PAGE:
For example, our label size LP21/63 is compatible with Avery code L7160, so you would click on “Change document layout” and then “Label options”, make sure that the Label vendor is set to “Avery A4/A5”, and choose L7160 from the list – as shown below.

While you can use a standalone template OR a built-in template, you need to bear in mind that the Mail Merge tool will work more efficiently with a built-in template because Word is updating a template that is basically a part of itself (allowing the Mail Merge steps to be completed automatically) – if you use a standalone template, however, you will need to perform some of the steps yourself.

Step 3: Select recipients
Next you select the data source that you want to use for your mail merge; you can create your list at this point but it’s generally easier (and quicker) if you’ve already got your data source set up and saved somewhere before starting your mail merge.  Click on “Browse” to navigate to the folder where your data source is saved.

First you will be shown a pop up box titled “Select Table”, which allows you to do TWO key things:

  1. If your data source contains multiple tables (or sheets, if you are using a spreadsheet), then you need to indicate which table or sheet holds the information that you want to add to your labels.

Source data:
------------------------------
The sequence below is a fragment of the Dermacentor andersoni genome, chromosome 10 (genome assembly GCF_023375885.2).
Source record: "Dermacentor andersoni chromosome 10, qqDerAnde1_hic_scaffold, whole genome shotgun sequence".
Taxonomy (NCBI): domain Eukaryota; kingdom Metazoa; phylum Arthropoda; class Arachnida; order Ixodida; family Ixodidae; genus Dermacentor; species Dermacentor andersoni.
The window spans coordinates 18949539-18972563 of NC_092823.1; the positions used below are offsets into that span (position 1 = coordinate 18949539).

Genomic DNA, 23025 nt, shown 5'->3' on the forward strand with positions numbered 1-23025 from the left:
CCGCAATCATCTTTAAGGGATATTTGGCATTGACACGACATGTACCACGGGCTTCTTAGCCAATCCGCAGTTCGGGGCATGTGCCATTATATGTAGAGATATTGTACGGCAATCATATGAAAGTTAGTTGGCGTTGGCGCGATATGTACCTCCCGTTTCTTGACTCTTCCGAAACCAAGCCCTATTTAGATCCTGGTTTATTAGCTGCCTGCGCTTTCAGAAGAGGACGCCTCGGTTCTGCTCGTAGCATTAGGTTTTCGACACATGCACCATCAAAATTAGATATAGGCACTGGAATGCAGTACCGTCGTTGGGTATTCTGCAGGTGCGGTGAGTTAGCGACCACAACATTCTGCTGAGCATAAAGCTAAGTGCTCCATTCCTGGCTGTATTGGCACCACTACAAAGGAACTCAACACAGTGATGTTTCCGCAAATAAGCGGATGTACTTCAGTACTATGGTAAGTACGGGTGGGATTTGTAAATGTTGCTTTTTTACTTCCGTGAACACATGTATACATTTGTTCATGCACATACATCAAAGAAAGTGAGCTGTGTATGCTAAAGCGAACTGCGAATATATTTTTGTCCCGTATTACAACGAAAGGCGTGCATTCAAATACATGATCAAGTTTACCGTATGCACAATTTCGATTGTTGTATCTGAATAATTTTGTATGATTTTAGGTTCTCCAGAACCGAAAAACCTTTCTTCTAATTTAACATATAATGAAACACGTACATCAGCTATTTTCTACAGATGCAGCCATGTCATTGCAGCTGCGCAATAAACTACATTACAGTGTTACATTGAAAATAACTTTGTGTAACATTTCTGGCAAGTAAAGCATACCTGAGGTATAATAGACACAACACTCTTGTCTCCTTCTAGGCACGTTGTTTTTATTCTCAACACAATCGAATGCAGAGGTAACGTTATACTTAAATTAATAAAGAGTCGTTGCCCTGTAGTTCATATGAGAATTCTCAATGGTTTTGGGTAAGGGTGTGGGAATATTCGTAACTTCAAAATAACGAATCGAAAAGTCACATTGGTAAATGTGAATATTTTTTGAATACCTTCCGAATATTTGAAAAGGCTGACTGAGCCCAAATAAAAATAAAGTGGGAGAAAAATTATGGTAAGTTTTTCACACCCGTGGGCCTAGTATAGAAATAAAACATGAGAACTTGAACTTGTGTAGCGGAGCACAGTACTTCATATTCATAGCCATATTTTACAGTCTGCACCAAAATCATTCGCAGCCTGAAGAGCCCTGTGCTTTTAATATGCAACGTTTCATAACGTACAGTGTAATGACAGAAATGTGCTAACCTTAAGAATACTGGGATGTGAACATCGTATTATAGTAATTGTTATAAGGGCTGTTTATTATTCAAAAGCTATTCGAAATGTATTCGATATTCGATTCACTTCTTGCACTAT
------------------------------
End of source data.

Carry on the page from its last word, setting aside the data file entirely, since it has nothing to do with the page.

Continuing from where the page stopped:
2. You can also let Word know if your data source has column headers for your data (for example, if the top row in your spreadsheet indicates the contents of each column – e.g. “Name”, “Address Line 1”, “Product Code”, “Price” etc).

Next, you will be shown another pop up box titled “Mail Merge Recipients”; this shows you a list of the records that will be used to populate your labels – you can sort and filter your data at this point to exclude any records that you don’t want to use.

Once you have confirmed that you are happy with your list (by clicking “OK”), the wizard will then automatically add the rule “Next Record” to each label in your template (apart from the first, top left, label) – as shown below.